Once the team returned to Queensland and began the autopsy on the charred funny car they concluded the Monte-Carlo body was a complete write off, and there was significant fire damage to most of the componentry, particularly down the left-hand side including both front and rear tyres.

The chassis looks okay at first inspection, but that can’t be confirmed until the car is stripped clean and every part of the chassis checked and measured.

As for the cause, it was initially a mystery. The tune-up was a familiar one the team had used hundreds of times, and was even softened for the qualifier due to the excellent atmospheric conditions. However, on this run the engine torched a head and the block causing the fire, but didn’t kick any rods, backfire the blower or drop a valve. The team suspected something internally failed, and after disassembly their suspicions were justified, identifying a failure of a $50 part – which the team will provide details on at a later date.

The team have posted the wild in-car video footage of the fire on their social media Facebook page.

“This is how a perfect run turns bad really fast without warning, and into a 200+ MPH blazing inferno,” said Cheyne. “The camera itself was destroyed but I managed to salvage the footage from the SD card with some repairs to the file.

“Ignore the drop in the stage RPM. I had the clutch air gap a bit tight and it was pulling Dad through the beams so he dropped the RPM down to stop it. He caught it and still managed to leave within 100 RPM of our target.

Looking to the future and the the team have taken a massive financial hit, and don’t know when they will be back out.

“We have engine and other parts in stock, but the body is a total loss, depending on what we find with the chassis will help us formulate a plan. Also, given that there is unlikely to be any suitable Camaro or Monte Carlo bodies available in Australia that would fit our McKinney chassis, we don’t have a lot of time before the next round we had planned to compete at in the first week of December,” said Cheyne.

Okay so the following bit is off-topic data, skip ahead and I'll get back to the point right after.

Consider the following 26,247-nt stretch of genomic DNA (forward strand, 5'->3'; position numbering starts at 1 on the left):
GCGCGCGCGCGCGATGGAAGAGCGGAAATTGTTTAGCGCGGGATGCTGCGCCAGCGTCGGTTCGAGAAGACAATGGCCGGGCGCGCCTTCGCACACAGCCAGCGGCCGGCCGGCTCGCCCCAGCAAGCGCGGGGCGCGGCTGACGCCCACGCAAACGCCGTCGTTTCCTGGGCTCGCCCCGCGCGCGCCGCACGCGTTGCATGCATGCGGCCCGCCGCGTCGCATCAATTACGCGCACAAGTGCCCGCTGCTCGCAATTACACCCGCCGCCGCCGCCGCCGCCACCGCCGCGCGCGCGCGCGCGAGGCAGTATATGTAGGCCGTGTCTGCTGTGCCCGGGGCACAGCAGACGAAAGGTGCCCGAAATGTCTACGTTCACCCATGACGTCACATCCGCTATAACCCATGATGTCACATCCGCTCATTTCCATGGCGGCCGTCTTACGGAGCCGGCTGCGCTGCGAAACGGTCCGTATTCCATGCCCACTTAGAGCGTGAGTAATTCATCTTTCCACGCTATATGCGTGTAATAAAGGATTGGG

Safety has always been in the forefront of the Phillips Racing team, and every racer can learn and benefit from such terrible incidents.

“Dad has always been really safety conscious, always going above and beyond any rules that mandate certain equipment. For him to walk away with no injuries, is a testament to that,” said Cheyne.

“We will be implementing some new safety ideas that we have learned ourselves from this incident. Hopefully, other racers will benefit from our experience. Some of these ideas we have spoken about previously, and some things we had never thought of before.

“This includes adding more high-pressure fire nozzles to the top half of the motor. The existing nozzles down low – normally designed for rod failures – did their job and there is minimal fire damage below the top frame rail. Most of the fire damage to the engine is from the rocker covers up.

“We will also be adding thick titanium deflector shields on all four ends of the heads. We will share more of our safety ideas when we implement them on the car during the rebuild.”

Like and follow Gary, Debbie & Cheyne Phillips Racing for continual updates.